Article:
While the organizers of last year’s North Texas Super Bowl are wondering why the football gods couldn’t have delivered us the weather we’re having this week in 2011 – instead of the Snow-and-Ice-Mageddon we got –Â Smithsonian.com reflects upon another Texas contribution to our country’s annual orgy on football and new television commercial campaigns: the Frito.
Those little fried corn chips were given birth in San Antonio in the 1930s, and they remain a cornerstone of business for the Plano-based Frito Lay company, which owns the trademark for the “Frito Chili Pie”: officially aÂ “packaged meal combination consisting primarily of chili or snack food dips containing meat or cheese corn-based snack foods, namely, corn chips.”
But Smithsonian traces the true roots of Fritos much further back in the history of the Americas:
As much scorn and derision as today’s leading nutritional gurus heap onto processed foods, it’s worth noting that Fritos arrived here by way of a Mesoamerican staple and their invention and flavor owes a debt to one of the greatest food processing technologies ever invented: nixtamalization. The 3,000-year-old tradition adding calcium hydroxide–wood ash or lime–so greatly enriches the available amino acids in masa corn that Sophie Coe writes in America’s First Cuisines that the process underlies “the rise of Mesoamerican civilization.” Lacking this technology, early Europeans and Americans (who considered corn fit for slaves and swine) learned that eating a diet exclusively based on unprocessed corn led to pellagra, a debilitating niacin deficiency causing dermatitis, diarrhea, dementia and death.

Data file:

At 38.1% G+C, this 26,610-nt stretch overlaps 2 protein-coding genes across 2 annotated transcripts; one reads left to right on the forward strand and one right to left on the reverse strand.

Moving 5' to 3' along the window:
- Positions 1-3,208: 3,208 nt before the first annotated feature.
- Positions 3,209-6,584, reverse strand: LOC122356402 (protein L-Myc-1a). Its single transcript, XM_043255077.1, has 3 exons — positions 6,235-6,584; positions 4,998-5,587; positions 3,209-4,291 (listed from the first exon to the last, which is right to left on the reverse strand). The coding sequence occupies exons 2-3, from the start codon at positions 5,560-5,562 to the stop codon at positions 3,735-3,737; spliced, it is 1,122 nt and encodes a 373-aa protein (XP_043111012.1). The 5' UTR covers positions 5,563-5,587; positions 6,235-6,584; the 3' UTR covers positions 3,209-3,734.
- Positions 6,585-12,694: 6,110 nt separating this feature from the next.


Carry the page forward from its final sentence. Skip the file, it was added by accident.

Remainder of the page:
Just a little something to think about as you’re dipping your chips this Sunday.